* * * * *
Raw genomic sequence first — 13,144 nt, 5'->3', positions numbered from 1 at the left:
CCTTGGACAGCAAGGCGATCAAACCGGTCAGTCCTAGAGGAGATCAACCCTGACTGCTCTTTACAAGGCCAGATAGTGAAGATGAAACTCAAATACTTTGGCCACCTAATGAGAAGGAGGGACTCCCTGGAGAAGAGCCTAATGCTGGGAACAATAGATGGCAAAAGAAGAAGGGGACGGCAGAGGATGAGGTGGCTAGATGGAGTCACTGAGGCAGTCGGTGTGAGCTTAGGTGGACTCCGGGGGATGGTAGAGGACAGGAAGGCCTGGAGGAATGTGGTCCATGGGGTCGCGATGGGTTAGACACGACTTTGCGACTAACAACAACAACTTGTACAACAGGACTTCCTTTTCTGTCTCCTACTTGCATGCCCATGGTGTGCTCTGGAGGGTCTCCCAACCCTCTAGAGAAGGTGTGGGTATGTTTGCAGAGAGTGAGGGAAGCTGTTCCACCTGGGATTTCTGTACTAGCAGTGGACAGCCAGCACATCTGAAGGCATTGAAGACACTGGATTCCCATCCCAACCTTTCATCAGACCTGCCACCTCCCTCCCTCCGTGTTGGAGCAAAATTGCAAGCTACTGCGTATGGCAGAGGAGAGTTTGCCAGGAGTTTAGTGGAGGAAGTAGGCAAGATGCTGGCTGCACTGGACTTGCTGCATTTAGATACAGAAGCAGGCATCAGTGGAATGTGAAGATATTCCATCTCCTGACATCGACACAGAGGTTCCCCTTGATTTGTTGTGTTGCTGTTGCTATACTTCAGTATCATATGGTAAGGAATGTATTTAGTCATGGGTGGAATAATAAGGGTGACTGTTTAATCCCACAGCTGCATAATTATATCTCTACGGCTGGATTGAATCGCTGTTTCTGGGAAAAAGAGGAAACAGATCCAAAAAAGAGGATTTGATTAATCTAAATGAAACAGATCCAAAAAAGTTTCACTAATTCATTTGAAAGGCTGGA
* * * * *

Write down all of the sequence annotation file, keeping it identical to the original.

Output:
Raw genomic sequence first — 13,144 nt, 5'->3', positions numbered from 1 at the left:
CCTTGGACAGCAAGGCGATCAAACCGGTCAGTCCTAGAGGAGATCAACCCTGACTGCTCTTTACAAGGCCAGATAGTGAAGATGAAACTCAAATACTTTGGCCACCTAATGAGAAGGAGGGACTCCCTGGAGAAGAGCCTAATGCTGGGAACAATAGATGGCAAAAGAAGAAGGGGACGGCAGAGGATGAGGTGGCTAGATGGAGTCACTGAGGCAGTCGGTGTGAGCTTAGGTGGACTCCGGGGGATGGTAGAGGACAGGAAGGCCTGGAGGAATGTGGTCCATGGGGTCGCGATGGGTTAGACACGACTTTGCGACTAACAACAACAACTTGTACAACAGGACTTCCTTTTCTGTCTCCTACTTGCATGCCCATGGTGTGCTCTGGAGGGTCTCCCAACCCTCTAGAGAAGGTGTGGGTATGTTTGCAGAGAGTGAGGGAAGCTGTTCCACCTGGGATTTCTGTACTAGCAGTGGACAGCCAGCACATCTGAAGGCATTGAAGACACTGGATTCCCATCCCAACCTTTCATCAGACCTGCCACCTCCCTCCCTCCGTGTTGGAGCAAAATTGCAAGCTACTGCGTATGGCAGAGGAGAGTTTGCCAGGAGTTTAGTGGAGGAAGTAGGCAAGATGCTGGCTGCACTGGACTTGCTGCATTTAGATACAGAAGCAGGCATCAGTGGAATGTGAAGATATTCCATCTCCTGACATCGACACAGAGGTTCCCCTTGATTTGTTGTGTTGCTGTTGCTATACTTCAGTATCATATGGTAAGGAATGTATTTAGTCATGGGTGGAATAATAAGGGTGACTGTTTAATCCCACAGCTGCATAATTATATCTCTACGGCTGGATTGAATCGCTGTTTCTGGGAAAAAGAGGAAACAGATCCAAAAAAGAGGATTTGATTAATCTAAATGAAACAGATCCAAAAAAGTTTCACTAATTCATTTGAAAGGCTGGA